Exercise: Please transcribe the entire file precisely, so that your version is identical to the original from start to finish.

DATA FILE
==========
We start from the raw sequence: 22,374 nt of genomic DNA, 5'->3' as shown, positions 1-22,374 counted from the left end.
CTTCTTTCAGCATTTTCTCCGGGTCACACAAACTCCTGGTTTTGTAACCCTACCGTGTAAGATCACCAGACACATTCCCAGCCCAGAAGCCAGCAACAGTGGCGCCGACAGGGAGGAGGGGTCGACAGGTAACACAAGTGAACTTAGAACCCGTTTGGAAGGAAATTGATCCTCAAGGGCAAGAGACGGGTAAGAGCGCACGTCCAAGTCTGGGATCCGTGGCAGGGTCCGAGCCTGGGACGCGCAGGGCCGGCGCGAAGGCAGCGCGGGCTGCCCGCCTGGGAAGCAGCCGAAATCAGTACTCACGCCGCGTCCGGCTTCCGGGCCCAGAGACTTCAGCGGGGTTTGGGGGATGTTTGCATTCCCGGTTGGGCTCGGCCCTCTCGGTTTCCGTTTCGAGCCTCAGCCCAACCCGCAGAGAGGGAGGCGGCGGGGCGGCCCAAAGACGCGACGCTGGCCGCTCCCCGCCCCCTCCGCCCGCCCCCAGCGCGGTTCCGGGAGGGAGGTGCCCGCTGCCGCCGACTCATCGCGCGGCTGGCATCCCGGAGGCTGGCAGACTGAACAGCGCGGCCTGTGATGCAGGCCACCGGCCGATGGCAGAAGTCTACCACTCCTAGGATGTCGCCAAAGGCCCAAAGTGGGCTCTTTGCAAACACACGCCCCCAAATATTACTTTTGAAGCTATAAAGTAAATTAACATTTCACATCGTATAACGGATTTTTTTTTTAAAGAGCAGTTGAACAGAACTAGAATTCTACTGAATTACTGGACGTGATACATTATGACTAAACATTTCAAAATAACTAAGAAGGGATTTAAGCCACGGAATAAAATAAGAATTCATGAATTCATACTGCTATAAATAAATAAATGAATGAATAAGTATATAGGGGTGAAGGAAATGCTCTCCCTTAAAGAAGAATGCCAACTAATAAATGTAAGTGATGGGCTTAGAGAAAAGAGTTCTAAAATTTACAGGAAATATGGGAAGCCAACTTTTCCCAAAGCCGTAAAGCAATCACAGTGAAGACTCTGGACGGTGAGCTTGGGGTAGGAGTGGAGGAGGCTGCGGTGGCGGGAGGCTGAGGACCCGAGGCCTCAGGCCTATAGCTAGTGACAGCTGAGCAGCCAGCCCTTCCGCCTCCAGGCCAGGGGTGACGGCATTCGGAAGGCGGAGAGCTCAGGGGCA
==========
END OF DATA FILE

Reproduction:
We start from the raw sequence: 22,374 nt of genomic DNA, 5'->3' as shown, positions 1-22,374 counted from the left end.
CTTCTTTCAGCATTTTCTCCGGGTCACACAAACTCCTGGTTTTGTAACCCTACCGTGTAAGATCACCAGACACATTCCCAGCCCAGAAGCCAGCAACAGTGGCGCCGACAGGGAGGAGGGGTCGACAGGTAACACAAGTGAACTTAGAACCCGTTTGGAAGGAAATTGATCCTCAAGGGCAAGAGACGGGTAAGAGCGCACGTCCAAGTCTGGGATCCGTGGCAGGGTCCGAGCCTGGGACGCGCAGGGCCGGCGCGAAGGCAGCGCGGGCTGCCCGCCTGGGAAGCAGCCGAAATCAGTACTCACGCCGCGTCCGGCTTCCGGGCCCAGAGACTTCAGCGGGGTTTGGGGGATGTTTGCATTCCCGGTTGGGCTCGGCCCTCTCGGTTTCCGTTTCGAGCCTCAGCCCAACCCGCAGAGAGGGAGGCGGCGGGGCGGCCCAAAGACGCGACGCTGGCCGCTCCCCGCCCCCTCCGCCCGCCCCCAGCGCGGTTCCGGGAGGGAGGTGCCCGCTGCCGCCGACTCATCGCGCGGCTGGCATCCCGGAGGCTGGCAGACTGAACAGCGCGGCCTGTGATGCAGGCCACCGGCCGATGGCAGAAGTCTACCACTCCTAGGATGTCGCCAAAGGCCCAAAGTGGGCTCTTTGCAAACACACGCCCCCAAATATTACTTTTGAAGCTATAAAGTAAATTAACATTTCACATCGTATAACGGATTTTTTTTTTAAAGAGCAGTTGAACAGAACTAGAATTCTACTGAATTACTGGACGTGATACATTATGACTAAACATTTCAAAATAACTAAGAAGGGATTTAAGCCACGGAATAAAATAAGAATTCATGAATTCATACTGCTATAAATAAATAAATGAATGAATAAGTATATAGGGGTGAAGGAAATGCTCTCCCTTAAAGAAGAATGCCAACTAATAAATGTAAGTGATGGGCTTAGAGAAAAGAGTTCTAAAATTTACAGGAAATATGGGAAGCCAACTTTTCCCAAAGCCGTAAAGCAATCACAGTGAAGACTCTGGACGGTGAGCTTGGGGTAGGAGTGGAGGAGGCTGCGGTGGCGGGAGGCTGAGGACCCGAGGCCTCAGGCCTATAGCTAGTGACAGCTGAGCAGCCAGCCCTTCCGCCTCCAGGCCAGGGGTGACGGCATTCGGAAGGCGGAGAGCTCAGGGGCA